When I was growing up, my family always had dinner together. It was the one time of the day when we were all in the same place at the same time and my father insisted that we had to be there. As my brothers grew up, their social lives had to be put on hold until after dinner, despite their protestations. Sitting around the table with everyone sharing stories and laughing is one of my fondest memories.
Chicken stew is one of my favorite meals. From the simplest chicken and noodles that my grandmother used to make us to a complex two-day coq au vin, there is nothing like the flavor of chicken simmered slowly in broth. It fills the house with enticing aromas making everyone anxious to sit down at the table and share a meal – a practice that is sadly becoming a thing of the past.
Today’s recipe is an interesting combination of seasonings and flavors that I usually associate with Asian/Thai cuisine. But they are in fact found in many tropical countries around the globe. Coconuts have been used for centuries to flavor cooking foods and these days we have the convenience of canned unsweetened coconut milk. It is a wonderful addition to many dishes, both sweet and savory. Plus it is a dairy-free option for those who cannot consume lactose.
South American cuisines are delectable and if you ever have a chance to try a restaurant that specializes in one of them, don’t pass it up. Today we are taking a trip south of the border, way south … all the way to Brazil!
Brazil is a remarkable country. It is slightly smaller than the United States and filled with friendly, happy people. They enjoy a good party and the greatest of them all is the annual celebration called Carnival. Our version is called Mardi Gras and both are held in the days leading up to the beginning of Lent. It is a time for enjoying all the foods and beverages that are forbidden by the Catholic Church in the weeks before Easter Sunday. One day I hope I get to experience Carnival in Rio, dancing to the samba rhythms of their beautiful music, soaking in the bright colors, and enjoying the merriment with the nearly 5 million partygoers!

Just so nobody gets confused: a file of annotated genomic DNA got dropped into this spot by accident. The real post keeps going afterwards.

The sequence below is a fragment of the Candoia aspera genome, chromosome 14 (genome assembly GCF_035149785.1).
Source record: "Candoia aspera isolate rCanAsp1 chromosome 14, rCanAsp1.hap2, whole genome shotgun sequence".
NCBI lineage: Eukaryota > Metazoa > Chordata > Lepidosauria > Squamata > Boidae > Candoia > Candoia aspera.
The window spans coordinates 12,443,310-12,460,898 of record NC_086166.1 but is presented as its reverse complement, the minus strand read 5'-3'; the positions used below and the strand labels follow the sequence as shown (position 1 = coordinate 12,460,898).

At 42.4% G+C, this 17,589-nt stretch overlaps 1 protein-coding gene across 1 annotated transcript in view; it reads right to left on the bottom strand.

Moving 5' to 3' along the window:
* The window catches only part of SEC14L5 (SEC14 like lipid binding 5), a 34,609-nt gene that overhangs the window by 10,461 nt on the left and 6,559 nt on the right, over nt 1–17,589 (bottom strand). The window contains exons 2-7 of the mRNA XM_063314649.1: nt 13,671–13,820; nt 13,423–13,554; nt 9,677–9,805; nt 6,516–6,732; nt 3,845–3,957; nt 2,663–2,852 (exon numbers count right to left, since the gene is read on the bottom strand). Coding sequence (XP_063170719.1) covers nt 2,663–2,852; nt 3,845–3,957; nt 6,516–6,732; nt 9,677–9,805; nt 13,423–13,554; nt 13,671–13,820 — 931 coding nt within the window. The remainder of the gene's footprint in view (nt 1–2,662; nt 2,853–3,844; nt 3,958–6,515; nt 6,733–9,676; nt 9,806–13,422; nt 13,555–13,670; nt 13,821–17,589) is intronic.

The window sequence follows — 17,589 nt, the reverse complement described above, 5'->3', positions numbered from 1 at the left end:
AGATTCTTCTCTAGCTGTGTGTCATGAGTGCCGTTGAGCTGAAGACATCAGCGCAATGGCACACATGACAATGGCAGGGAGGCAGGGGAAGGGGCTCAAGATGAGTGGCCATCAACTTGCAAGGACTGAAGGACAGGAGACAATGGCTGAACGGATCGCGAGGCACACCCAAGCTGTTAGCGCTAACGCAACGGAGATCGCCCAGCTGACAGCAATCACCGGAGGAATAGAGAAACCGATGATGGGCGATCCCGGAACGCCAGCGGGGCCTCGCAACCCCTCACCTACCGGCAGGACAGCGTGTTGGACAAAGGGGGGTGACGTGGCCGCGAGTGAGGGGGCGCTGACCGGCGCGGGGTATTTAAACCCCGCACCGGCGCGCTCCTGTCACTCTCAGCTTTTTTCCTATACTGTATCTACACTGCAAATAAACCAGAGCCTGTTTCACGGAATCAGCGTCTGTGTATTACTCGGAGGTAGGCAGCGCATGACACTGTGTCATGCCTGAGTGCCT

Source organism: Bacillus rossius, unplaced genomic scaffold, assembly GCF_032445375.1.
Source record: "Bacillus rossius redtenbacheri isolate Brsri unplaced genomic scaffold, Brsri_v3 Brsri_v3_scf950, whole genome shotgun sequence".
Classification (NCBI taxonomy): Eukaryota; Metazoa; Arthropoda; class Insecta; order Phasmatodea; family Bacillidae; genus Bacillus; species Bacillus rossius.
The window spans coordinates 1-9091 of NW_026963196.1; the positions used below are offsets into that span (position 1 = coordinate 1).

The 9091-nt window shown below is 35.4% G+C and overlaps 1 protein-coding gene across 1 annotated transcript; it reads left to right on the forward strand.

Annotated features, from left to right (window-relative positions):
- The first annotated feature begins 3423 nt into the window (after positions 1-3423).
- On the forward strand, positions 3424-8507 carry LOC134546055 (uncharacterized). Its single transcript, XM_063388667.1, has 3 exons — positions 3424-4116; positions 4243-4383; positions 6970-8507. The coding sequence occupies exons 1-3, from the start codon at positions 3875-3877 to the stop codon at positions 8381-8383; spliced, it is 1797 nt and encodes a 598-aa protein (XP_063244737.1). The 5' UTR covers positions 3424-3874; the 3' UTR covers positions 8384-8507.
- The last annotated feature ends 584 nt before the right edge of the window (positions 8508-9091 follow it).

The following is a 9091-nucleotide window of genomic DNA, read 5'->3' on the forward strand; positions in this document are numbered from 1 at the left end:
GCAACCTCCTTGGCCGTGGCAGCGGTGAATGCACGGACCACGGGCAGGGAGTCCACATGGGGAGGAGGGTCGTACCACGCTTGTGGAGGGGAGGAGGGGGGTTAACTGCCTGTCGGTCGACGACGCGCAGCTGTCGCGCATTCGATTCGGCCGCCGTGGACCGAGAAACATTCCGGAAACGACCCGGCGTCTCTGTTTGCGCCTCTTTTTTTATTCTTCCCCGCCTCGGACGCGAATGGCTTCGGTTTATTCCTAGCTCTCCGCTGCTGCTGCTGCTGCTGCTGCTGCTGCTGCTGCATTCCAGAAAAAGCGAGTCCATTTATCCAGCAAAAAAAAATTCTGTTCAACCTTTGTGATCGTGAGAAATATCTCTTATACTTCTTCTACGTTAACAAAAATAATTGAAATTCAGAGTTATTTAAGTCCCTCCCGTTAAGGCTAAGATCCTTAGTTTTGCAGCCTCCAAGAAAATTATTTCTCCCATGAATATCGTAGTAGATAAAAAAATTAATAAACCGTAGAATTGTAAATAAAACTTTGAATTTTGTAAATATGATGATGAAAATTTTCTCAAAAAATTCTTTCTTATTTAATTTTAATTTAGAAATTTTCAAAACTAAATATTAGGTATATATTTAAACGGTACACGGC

I wanted to showcase some of the ingredients that are commonly found in Brazilian foods and create a dish that, with the help of Gourmet Garden seasonings, is as easy to make on a weeknight as it is for special occasions. A little coconut milk, onions, bell peppers, lemongrass ,and cilantro and you’ve got the base for a might tasty dish.
Have you heard of cachaça? It is Brazil’s national beverage and they proudly use it in many applications, most famously in the Caipirinha cocktail. It is made with cachaça, sugar, and fresh limes muddled together and served chilled. Cachaça is made from sugar cane and distilled after the first pressing. Slightly sweet, potent and delicious, it is a wonderful sipping alcohol and one of my favorites to add flavor to cooked dishes.
Cachaça has an interesting history. Sugar cane was introduced to Brazil around 1530 by Portuguese colonizers and within a couple of years the distillation process they had learned in Portugal was utilized with the new sweet liquid extracted from the sugar cane stalks. The distillation process was originally used with molasses to make rum so it an easy conversion. Because of the similarity in process, cachaça is sometimes called Brazilian rum. Pisco is the national Peruvian brandy and a good substitute of you do not have cachaça or don’t want to buy a bottle. For future recipes, you can use cachaça any place that calls for brandy or wine or sip it while waiting for dinner to cook ;-).
This meal is chock full of vegetables simmered with the chicken until everything blends together into a mouthwatering stew. Even kids will inhale these vegetables! I chose to serve it over steamed rice, but you can also use mashed potatoes, cooked noodles, or simply serve it like a soup or stew.
As the weather gets cooler and we head into the autumn, give this recipe a try and discover a whole new family favorite!
Jane’s Tips and Hints: